News, Nuggets & Longreads 21/11/2015

These are the beer- and pub-related blog posts and articles that we’ve found most interesting, entertaining or amusing in the past week.

→ For Draft Mag­a­zine Joe Stange has com­piled a list of recipes for ‘hot beer drinks’ from lamb­swool to Cor­nish shenagrum. (The lat­ter being our con­tri­bu­tion.)

Devilled ale in cups.

→ Justin Mason pro­vides notes and obser­va­tions on a pret­ty seri­ous-sound­ing home brew beer fes­ti­val in Essex:

I don’t think any of us actu­al­ly brew in our sheds… I’ve been home brew­ing for about four years, and I took it up as a way of sav­ing mon­ey. I start­ed brew­ing from kits at first but soon moved on to all-grain brew­ing with some inter­est­ing results in the begin­ning.

→ Steve ‘Beers I’ve Known’ Lam­ond reflects on the increas­ing num­ber of strong, hop­py dou­ble IPAs being brewed in Ire­land, with input from the brew­ers them­selves.

Con­tin­ue read­ing “News, Nuggets & Lon­greads 21/11/2015”

Devilled Ale

Researching something completely different, we came across this recipe for devilled ale in an 1855 household management guide:

1855 devilled ale recipe.

How could we resist giv­ing that a go?

For our base beer, we used the lat­est Fuller’s Past Mas­ters 1914 Strong X. We found it very sweet in its own right, so fig­ured it would­n’t become too acrid when warmed, and it cer­tain­ly sits square­ly in the ale tra­di­tion, being more about malt than hops.

Buttered, spiced toast rounds.For the sake of com­plete­ness, in case, for some rea­son, you want to exact­ly repli­cate our approach, the bread was 7% rye flour, and the but­ter was salt­ed. We used ground gin­ger.

With the ale warmed, and the toast but­tered and spiced, we put it all togeth­er in Ye Olde Halfe-Pinte Pottes, and got stuck in.

Things we liked: the toast float­ing on the sur­face smelled like grains mash­ing on brew-day; the cayenne gave a real­ly pleas­ant kick which accen­tu­at­ed the spir­i­tu­ous boozi­ness of the ale; the rit­u­al was fun; and, on a cold night, a mug of warm ale sits nice­ly in the hands.

Things we did­n’t: even this rather sug­ary beer was too bit­ter when warm; it got cold quick­ly, and luke­warm ale is no fun at all.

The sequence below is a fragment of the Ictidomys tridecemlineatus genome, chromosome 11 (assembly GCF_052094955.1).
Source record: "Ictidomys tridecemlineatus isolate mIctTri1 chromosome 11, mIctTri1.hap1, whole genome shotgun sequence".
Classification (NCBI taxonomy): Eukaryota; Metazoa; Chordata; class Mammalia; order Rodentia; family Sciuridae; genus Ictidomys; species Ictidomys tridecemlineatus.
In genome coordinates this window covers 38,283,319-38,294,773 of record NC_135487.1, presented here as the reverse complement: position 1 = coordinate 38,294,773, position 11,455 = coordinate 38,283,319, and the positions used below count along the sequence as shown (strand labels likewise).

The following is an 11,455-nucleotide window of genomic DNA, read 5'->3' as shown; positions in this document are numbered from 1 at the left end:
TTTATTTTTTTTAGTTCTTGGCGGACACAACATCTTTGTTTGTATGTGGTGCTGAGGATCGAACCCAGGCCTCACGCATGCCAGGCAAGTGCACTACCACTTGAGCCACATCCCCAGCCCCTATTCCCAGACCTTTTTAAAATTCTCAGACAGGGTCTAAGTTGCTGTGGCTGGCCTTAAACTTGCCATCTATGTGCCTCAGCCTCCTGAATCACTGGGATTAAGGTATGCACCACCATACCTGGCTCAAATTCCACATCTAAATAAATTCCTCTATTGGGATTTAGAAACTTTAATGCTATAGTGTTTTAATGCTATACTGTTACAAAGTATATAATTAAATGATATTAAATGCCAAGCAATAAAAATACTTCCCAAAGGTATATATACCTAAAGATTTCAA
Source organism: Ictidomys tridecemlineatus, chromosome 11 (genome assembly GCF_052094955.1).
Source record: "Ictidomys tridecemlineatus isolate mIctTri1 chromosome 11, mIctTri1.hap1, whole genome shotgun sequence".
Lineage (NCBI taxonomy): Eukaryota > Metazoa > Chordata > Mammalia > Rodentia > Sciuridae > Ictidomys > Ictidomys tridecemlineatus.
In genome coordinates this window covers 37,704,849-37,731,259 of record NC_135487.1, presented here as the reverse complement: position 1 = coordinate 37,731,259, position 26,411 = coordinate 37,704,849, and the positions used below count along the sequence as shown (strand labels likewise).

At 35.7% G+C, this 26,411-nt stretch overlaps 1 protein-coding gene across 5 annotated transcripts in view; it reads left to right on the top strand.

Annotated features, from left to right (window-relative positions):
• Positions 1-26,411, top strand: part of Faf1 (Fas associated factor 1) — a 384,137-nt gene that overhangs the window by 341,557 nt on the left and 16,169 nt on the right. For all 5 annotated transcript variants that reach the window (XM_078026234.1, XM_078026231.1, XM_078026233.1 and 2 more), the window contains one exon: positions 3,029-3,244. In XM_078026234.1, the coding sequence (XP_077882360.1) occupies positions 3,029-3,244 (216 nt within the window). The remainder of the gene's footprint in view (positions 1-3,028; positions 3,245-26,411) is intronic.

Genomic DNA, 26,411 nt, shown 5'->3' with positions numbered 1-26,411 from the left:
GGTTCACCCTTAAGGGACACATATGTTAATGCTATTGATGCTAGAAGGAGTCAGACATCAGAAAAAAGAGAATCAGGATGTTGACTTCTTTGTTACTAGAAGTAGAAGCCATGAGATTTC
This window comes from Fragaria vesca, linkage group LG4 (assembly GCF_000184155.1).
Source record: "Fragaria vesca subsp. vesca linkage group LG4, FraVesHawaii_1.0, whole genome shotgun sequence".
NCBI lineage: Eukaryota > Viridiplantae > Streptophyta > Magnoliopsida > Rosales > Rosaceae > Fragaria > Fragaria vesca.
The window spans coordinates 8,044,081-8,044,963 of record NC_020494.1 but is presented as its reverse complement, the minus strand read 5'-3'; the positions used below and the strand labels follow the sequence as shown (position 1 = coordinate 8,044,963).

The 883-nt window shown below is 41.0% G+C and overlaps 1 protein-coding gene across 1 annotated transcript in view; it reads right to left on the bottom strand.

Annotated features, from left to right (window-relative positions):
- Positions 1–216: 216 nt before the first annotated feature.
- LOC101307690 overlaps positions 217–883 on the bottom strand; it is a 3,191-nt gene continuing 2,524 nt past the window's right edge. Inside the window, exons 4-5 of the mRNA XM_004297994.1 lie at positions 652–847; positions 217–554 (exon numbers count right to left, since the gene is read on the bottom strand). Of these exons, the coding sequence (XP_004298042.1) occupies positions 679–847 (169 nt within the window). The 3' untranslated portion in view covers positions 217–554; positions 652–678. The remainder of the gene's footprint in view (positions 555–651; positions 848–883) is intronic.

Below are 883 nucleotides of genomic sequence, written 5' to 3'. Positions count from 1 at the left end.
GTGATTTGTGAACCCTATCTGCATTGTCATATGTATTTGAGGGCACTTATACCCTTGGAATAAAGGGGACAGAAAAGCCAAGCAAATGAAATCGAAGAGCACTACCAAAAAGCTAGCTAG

If we do this again – we prob­a­bly won’t – it will be with the most sick­ly sweet ale we can find, and we’ll warm the cups prop­er­ly first. We’ll also use more gin­ger, which got rather drowned out by the cayenne, or maybe even use fine­ly chopped fresh gin­ger, or the stuff that comes pre­served and sweet­ened in jars.

If you try it at home, let us know how you get on.

Mulled beer (2)

We still had some undrink­able Bel­gian home­brew left so we mulled a pint of it with around two table­spoons of hon­ey, a sat­suma (cut in half), a cin­na­mon stick and some cloves.

This was very nice – the trick seems to be to add the hon­ey, bit at a time, until the harsh­ness dis­ap­pears. The hot­ter you want to drink it, the more hon­ey you need.  I think this beer worked well because it did­n’t have much bit­ter­ness to start with.

Mulled beer attempt 1

We fol­lowed the Wik­i­how advice for our first exper­i­ment, egg yolk and all. We took a bot­tle of Lon­don Pride, added spices, gin­ger, hon­ey and warmed it up. We then added an egg yolk & sug­ar mix­ture.

The result looked like tea, smelled like mulled wine and tast­ed like a hot cross bun with hops. Drink­able, but would be bet­ter with a less hop­py beer.

Mulled beer again

We had mulled beer in Dres­den a week or so back and we’ve mused on mulling beer in the past.

Well, now the mighty life­hack­er has point­ed us towards this “how to” on mulling beer.

Com­ment­ing on Adep­tus’ blog a few days back, Tan­dle­man said “I would rather push nee­dles into my eyes than drink mulled beer”, so I’m not sure what he’ll think about chuck­ing an egg yolk in too…

We’ll try this approach when we car­ry out our mulling exper­i­ments in the next few weeks and let you know how it goes.